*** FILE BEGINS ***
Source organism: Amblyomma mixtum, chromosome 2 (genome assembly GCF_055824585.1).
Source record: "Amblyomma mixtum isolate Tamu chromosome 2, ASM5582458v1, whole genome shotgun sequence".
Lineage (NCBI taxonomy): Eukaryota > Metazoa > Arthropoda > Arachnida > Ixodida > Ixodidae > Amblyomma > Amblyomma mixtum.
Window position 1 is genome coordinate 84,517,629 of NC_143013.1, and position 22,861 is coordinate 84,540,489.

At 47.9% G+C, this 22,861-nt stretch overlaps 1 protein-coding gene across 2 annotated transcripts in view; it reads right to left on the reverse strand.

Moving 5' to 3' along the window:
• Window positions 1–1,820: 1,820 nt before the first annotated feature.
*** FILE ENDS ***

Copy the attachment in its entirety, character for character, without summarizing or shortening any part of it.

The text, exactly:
Source organism: Amblyomma mixtum, chromosome 2 (genome assembly GCF_055824585.1).
Source record: "Amblyomma mixtum isolate Tamu chromosome 2, ASM5582458v1, whole genome shotgun sequence".
Lineage (NCBI taxonomy): Eukaryota > Metazoa > Arthropoda > Arachnida > Ixodida > Ixodidae > Amblyomma > Amblyomma mixtum.
Window position 1 is genome coordinate 84,517,629 of NC_143013.1, and position 22,861 is coordinate 84,540,489.

At 47.9% G+C, this 22,861-nt stretch overlaps 1 protein-coding gene across 2 annotated transcripts in view; it reads right to left on the reverse strand.

Moving 5' to 3' along the window:
• Window positions 1–1,820: 1,820 nt before the first annotated feature.